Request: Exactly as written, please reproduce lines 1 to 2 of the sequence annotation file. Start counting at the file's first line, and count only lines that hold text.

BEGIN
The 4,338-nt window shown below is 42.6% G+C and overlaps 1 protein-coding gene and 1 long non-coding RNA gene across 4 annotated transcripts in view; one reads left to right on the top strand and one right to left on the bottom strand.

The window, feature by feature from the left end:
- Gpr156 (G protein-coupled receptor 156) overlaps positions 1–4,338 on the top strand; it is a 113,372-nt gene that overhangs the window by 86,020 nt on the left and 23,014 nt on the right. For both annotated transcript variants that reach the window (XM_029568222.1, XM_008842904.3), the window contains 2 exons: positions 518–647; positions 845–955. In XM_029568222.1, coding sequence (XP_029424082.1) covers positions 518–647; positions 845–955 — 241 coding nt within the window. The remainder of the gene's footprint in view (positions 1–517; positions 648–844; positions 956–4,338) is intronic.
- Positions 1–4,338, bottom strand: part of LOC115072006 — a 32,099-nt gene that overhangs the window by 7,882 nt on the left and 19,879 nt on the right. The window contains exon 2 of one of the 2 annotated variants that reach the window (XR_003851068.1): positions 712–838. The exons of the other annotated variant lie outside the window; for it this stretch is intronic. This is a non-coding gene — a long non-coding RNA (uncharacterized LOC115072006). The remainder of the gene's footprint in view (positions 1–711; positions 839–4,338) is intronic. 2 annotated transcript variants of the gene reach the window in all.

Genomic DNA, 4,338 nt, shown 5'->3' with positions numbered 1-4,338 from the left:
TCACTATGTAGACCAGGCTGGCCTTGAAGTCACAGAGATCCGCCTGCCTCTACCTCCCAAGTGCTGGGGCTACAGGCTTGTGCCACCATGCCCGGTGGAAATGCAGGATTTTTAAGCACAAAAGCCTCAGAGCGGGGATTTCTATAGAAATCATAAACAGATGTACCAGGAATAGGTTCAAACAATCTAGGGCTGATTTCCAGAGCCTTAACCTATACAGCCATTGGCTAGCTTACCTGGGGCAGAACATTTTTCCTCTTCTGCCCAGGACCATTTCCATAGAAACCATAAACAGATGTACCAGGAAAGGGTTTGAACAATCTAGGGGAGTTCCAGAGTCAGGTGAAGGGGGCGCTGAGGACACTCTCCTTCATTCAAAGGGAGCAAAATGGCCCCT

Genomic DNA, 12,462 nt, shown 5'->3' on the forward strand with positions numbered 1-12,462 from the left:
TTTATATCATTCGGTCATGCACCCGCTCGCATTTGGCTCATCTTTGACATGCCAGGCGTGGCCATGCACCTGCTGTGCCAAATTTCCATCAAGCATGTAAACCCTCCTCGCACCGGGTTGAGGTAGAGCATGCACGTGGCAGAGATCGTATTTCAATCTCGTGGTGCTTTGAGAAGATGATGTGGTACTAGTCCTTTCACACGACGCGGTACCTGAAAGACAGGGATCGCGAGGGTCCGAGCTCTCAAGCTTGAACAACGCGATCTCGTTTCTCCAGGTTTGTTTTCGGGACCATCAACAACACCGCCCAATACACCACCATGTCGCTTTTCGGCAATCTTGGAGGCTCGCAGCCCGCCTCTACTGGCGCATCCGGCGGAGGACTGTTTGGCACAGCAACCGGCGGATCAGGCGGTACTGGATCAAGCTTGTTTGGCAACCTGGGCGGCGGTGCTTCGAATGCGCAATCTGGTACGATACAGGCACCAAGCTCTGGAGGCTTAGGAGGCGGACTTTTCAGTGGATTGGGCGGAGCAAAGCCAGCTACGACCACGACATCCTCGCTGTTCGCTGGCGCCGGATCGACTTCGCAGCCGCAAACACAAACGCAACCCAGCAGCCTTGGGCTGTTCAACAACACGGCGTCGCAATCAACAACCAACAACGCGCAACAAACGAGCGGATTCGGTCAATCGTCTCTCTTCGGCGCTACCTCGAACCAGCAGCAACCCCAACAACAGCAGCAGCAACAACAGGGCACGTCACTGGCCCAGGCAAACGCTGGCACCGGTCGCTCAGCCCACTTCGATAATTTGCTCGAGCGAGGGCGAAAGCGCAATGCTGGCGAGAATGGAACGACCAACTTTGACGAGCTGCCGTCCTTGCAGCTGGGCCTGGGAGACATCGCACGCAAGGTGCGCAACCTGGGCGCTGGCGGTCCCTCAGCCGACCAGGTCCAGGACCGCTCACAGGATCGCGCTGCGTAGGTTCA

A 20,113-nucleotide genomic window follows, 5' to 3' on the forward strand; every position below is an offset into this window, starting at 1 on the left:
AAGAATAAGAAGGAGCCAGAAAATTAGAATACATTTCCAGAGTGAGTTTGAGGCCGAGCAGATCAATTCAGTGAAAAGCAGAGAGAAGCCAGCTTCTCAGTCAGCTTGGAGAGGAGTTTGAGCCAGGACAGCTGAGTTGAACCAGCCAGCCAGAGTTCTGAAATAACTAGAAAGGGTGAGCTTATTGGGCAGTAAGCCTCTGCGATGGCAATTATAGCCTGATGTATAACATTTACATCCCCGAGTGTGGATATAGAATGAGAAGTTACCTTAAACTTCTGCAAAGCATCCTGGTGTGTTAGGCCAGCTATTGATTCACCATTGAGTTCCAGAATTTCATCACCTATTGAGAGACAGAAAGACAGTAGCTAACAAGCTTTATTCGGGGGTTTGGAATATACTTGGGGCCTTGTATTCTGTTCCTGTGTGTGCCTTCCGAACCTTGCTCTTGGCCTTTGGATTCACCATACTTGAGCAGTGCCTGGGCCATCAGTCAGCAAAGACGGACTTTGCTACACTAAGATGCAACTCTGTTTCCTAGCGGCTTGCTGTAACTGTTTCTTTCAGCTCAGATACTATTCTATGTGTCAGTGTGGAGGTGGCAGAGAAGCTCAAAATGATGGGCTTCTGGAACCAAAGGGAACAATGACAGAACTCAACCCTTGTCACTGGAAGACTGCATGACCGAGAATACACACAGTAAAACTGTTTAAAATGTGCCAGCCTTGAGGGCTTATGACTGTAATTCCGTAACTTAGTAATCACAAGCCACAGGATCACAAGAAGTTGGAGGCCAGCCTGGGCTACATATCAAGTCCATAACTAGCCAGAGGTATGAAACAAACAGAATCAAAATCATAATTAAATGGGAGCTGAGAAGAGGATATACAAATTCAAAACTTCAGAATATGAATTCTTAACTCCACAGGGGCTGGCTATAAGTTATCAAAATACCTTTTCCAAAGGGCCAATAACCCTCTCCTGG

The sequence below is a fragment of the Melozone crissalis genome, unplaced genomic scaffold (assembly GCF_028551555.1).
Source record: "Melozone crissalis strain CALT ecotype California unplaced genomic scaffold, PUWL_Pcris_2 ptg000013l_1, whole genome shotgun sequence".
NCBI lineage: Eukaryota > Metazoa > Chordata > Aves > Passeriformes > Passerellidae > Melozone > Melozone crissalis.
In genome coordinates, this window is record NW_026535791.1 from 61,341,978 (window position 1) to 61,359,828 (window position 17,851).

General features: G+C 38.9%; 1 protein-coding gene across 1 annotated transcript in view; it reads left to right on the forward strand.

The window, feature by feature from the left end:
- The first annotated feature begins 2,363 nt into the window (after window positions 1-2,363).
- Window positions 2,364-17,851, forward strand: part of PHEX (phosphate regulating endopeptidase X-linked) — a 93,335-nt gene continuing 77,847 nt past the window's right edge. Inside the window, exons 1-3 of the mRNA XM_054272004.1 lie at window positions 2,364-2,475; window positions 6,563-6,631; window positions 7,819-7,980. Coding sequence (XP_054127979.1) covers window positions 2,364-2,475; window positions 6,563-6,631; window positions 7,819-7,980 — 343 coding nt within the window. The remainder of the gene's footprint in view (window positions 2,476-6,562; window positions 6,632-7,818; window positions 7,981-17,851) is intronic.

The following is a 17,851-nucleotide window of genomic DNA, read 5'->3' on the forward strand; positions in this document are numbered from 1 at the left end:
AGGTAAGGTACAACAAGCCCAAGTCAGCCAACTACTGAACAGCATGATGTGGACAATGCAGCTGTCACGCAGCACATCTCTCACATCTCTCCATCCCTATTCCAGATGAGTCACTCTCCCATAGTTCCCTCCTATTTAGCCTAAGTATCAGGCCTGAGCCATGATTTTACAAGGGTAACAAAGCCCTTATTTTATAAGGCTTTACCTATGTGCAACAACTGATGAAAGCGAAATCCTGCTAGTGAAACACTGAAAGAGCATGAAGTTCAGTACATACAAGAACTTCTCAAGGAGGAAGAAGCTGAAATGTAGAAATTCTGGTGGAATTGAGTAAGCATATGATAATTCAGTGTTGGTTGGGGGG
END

The 4,338-nt window shown below is 42.6% G+C and overlaps 1 protein-coding gene and 1 long non-coding RNA gene across 4 annotated transcripts in view; one reads left to right on the top strand and one right to left on the bottom strand.

The window, feature by feature from the left end: